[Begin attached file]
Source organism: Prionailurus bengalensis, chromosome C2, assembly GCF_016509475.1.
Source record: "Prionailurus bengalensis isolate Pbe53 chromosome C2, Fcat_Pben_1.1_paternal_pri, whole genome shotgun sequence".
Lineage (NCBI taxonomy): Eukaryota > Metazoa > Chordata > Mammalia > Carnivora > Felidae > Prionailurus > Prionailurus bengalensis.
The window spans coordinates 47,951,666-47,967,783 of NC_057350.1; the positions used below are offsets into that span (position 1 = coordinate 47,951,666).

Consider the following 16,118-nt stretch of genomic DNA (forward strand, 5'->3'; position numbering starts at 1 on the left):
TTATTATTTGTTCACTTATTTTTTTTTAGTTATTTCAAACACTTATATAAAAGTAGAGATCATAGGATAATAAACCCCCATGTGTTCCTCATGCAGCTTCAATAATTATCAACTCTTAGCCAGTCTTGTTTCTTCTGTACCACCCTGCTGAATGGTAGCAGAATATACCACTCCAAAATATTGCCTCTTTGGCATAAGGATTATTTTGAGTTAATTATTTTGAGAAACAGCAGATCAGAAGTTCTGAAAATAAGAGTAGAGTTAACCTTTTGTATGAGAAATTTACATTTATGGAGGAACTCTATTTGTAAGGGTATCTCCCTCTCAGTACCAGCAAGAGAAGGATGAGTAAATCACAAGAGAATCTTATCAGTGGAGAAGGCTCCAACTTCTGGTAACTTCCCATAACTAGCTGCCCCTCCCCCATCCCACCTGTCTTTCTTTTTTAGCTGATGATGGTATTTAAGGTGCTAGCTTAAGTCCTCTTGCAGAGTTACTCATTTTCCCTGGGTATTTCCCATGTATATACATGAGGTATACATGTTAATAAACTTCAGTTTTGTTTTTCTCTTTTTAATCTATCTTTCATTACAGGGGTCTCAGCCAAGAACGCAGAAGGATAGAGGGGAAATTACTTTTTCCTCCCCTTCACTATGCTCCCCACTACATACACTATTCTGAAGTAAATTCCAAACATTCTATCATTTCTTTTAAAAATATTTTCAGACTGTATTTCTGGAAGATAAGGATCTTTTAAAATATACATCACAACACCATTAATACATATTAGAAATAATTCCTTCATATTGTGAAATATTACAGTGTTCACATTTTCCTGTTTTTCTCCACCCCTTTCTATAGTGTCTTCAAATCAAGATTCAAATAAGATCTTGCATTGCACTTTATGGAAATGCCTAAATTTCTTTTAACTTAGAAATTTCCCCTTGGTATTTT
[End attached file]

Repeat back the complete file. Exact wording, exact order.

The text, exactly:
Source organism: Prionailurus bengalensis, chromosome C2, assembly GCF_016509475.1.
Source record: "Prionailurus bengalensis isolate Pbe53 chromosome C2, Fcat_Pben_1.1_paternal_pri, whole genome shotgun sequence".
Lineage (NCBI taxonomy): Eukaryota > Metazoa > Chordata > Mammalia > Carnivora > Felidae > Prionailurus > Prionailurus bengalensis.
The window spans coordinates 47,951,666-47,967,783 of NC_057350.1; the positions used below are offsets into that span (position 1 = coordinate 47,951,666).

Consider the following 16,118-nt stretch of genomic DNA (forward strand, 5'->3'; position numbering starts at 1 on the left):
TTATTATTTGTTCACTTATTTTTTTTTAGTTATTTCAAACACTTATATAAAAGTAGAGATCATAGGATAATAAACCCCCATGTGTTCCTCATGCAGCTTCAATAATTATCAACTCTTAGCCAGTCTTGTTTCTTCTGTACCACCCTGCTGAATGGTAGCAGAATATACCACTCCAAAATATTGCCTCTTTGGCATAAGGATTATTTTGAGTTAATTATTTTGAGAAACAGCAGATCAGAAGTTCTGAAAATAAGAGTAGAGTTAACCTTTTGTATGAGAAATTTACATTTATGGAGGAACTCTATTTGTAAGGGTATCTCCCTCTCAGTACCAGCAAGAGAAGGATGAGTAAATCACAAGAGAATCTTATCAGTGGAGAAGGCTCCAACTTCTGGTAACTTCCCATAACTAGCTGCCCCTCCCCCATCCCACCTGTCTTTCTTTTTTAGCTGATGATGGTATTTAAGGTGCTAGCTTAAGTCCTCTTGCAGAGTTACTCATTTTCCCTGGGTATTTCCCATGTATATACATGAGGTATACATGTTAATAAACTTCAGTTTTGTTTTTCTCTTTTTAATCTATCTTTCATTACAGGGGTCTCAGCCAAGAACGCAGAAGGATAGAGGGGAAATTACTTTTTCCTCCCCTTCACTATGCTCCCCACTACATACACTATTCTGAAGTAAATTCCAAACATTCTATCATTTCTTTTAAAAATATTTTCAGACTGTATTTCTGGAAGATAAGGATCTTTTAAAATATACATCACAACACCATTAATACATATTAGAAATAATTCCTTCATATTGTGAAATATTACAGTGTTCACATTTTCCTGTTTTTCTCCACCCCTTTCTATAGTGTCTTCAAATCAAGATTCAAATAAGATCTTGCATTGCACTTTATGGAAATGCCTAAATTTCTTTTAACTTAGAAATTTCCCCTTGGTATTTT